I’m determined not to be one of those people.

For this reason, there is a new page on my blog: Services. Here, I’m offering my writing abilities to be written in a very personal way: for you, and you alone. I will write what you want, when you want, for a small fee. In whatever way you want it. I’m determined to have my writing touch people and move out there. But I can’t write every day all day for free. I’m trying to get overseas, to publish a collection, to be someone older. I need some funds for that. 

For this reason, you can find offerances of poetry, prose and the simple ability to donate any funds you might have. I’d be most grateful for anything. I’ve been here for over a year now and I’d like to think I’ve touched some of you. If you like what you read, consider sending a dollar or two. 

If you have any feedback on this new direction, please, let me know: too expensive? Too cheap? Not enough options? If you have any ideas, let me know. I want to make this scheme something that is accessible and just.



Suddenly, the ground moves and you’re transported to another world like an elevator rising slowly up. Only it’s moving so fast that you can’t take in where you’re going and who you’re becoming. The only thing you have with you is something you’ve loved for the longest time. While the elevator moves you cradle it. When you step off the elevator you take this thing to your face and breathe deeply. Only it doesn’t smell like what you love anymore. It smells like confusion and disappointment and you break down and cry. Because you can’t remember what it smelled like, you can only remember the way your heart fluttered. You won’t feel that flutter again. Or maybe you will, but it’ll be forever away and it’ll be a spasm not a flutter, because you’ll remember how that elevator broke you, how moving through time was too fast and too scary, like a roller coaster and the cart flies off the rails, and you’re just falling forever and ever and ever. You want that smell back more than anything. But you don’t have it anymore. All you have are aching fingers and tear-streaked cheeks. All you have is a memory you can’t remember.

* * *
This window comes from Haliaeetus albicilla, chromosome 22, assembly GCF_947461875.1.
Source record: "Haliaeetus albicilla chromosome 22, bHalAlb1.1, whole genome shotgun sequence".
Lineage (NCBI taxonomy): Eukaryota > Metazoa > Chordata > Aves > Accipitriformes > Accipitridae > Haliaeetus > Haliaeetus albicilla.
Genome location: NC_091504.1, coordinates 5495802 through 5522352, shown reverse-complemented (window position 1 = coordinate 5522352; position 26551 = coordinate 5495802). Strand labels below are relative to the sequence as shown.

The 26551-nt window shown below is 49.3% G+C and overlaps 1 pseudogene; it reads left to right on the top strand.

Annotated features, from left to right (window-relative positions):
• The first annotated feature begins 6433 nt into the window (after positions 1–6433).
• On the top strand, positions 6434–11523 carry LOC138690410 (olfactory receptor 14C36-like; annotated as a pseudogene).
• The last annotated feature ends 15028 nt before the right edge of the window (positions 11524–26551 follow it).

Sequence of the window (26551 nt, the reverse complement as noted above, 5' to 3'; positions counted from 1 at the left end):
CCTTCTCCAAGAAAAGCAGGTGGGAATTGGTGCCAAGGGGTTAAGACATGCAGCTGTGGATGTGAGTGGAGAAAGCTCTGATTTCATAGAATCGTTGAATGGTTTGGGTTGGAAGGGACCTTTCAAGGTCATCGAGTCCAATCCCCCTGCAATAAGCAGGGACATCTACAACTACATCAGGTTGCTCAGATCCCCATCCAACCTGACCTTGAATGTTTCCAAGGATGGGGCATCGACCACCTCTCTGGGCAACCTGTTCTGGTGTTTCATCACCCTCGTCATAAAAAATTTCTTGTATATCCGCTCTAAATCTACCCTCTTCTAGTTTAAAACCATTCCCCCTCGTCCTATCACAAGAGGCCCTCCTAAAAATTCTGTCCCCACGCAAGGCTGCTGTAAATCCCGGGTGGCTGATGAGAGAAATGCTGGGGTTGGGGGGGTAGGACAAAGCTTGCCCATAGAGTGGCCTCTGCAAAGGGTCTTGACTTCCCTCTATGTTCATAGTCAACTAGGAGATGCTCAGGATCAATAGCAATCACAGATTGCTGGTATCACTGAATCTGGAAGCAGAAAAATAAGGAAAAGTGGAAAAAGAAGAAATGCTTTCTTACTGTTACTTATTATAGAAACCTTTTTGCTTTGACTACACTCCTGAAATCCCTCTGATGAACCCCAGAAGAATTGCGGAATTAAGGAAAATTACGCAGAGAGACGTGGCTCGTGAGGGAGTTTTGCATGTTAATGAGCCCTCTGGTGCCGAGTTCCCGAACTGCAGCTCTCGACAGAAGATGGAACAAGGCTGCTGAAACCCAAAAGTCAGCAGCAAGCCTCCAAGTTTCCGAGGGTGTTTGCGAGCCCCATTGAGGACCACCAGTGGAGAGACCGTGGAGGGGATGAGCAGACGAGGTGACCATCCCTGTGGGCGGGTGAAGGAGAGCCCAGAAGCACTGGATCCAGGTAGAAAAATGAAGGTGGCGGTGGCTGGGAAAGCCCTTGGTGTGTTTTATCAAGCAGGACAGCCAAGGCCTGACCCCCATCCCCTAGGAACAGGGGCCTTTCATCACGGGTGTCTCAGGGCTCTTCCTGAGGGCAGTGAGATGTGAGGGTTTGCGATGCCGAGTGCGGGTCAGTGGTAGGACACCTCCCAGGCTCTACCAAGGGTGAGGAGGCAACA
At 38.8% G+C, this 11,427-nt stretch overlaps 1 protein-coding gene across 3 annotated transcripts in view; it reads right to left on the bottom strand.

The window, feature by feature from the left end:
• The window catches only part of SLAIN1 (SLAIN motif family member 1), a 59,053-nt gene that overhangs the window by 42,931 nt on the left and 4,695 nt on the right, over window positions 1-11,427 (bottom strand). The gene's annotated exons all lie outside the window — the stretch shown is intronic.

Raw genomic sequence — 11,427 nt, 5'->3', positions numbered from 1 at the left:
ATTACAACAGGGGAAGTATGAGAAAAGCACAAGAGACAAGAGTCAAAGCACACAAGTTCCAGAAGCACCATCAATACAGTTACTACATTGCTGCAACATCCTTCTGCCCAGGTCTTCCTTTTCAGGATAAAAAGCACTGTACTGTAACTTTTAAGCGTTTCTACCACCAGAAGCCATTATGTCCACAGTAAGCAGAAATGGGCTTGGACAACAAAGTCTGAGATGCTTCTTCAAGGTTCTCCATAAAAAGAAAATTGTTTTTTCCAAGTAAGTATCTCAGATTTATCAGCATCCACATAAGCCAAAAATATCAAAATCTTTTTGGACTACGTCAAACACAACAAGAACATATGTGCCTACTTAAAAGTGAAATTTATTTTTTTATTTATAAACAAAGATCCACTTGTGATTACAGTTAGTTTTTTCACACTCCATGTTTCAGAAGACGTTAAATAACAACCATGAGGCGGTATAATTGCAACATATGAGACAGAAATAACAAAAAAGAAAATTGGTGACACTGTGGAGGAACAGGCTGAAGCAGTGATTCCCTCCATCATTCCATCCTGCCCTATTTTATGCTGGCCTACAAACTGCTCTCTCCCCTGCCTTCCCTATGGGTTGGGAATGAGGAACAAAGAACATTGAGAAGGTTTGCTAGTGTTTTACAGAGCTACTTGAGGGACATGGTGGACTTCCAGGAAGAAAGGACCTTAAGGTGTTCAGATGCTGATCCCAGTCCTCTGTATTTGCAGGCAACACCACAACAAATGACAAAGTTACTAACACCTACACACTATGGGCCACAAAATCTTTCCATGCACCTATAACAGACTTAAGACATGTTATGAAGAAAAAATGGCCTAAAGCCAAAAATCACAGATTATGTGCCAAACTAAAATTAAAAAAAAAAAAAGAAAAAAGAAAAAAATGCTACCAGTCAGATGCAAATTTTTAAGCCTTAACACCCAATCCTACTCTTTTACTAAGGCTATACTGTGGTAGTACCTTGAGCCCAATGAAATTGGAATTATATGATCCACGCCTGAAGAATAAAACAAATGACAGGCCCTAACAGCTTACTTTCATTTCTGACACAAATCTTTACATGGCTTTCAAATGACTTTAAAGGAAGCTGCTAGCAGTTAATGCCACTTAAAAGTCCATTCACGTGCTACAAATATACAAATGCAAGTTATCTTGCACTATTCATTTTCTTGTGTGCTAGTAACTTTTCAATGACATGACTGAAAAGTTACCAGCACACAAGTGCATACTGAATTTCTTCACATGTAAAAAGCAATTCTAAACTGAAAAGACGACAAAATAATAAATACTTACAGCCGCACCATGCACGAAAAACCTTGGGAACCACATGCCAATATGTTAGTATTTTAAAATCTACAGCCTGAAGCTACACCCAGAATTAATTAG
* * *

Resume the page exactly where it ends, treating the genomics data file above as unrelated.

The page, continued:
I am nothing but twenty knuckles and a heart made of glass. The reflection of my muscle is you.

To an old lover.

I watched you dance
through films over eyes
that are something like mosquito nets
drawn around queen beds, and nothing like
what love should feel like. I imagined being in love
should taste like summer or chai or chapstick or jazz.

You’d forgotten that through screens
you can see the vague outlines of things,
words have a little bit of meaning,
everything is back to front,
but sometimes the end makes more sense
than the beginning. It’s dark and quiet
and I don’t get stung by nasties carrying
diseases and discontent.

I wanted love like a poetry book
where life is sleepy and sad
and sweet like death. You gave me
love like malaria and heat waves
and not being able to hear jazz
at all. 

❝ Little events, ordinary things, smashed and reconstituted. Imbued with new meaning. Suddenly they become the bleached bones of a story.

— The God of Small Things, Arundhati Roy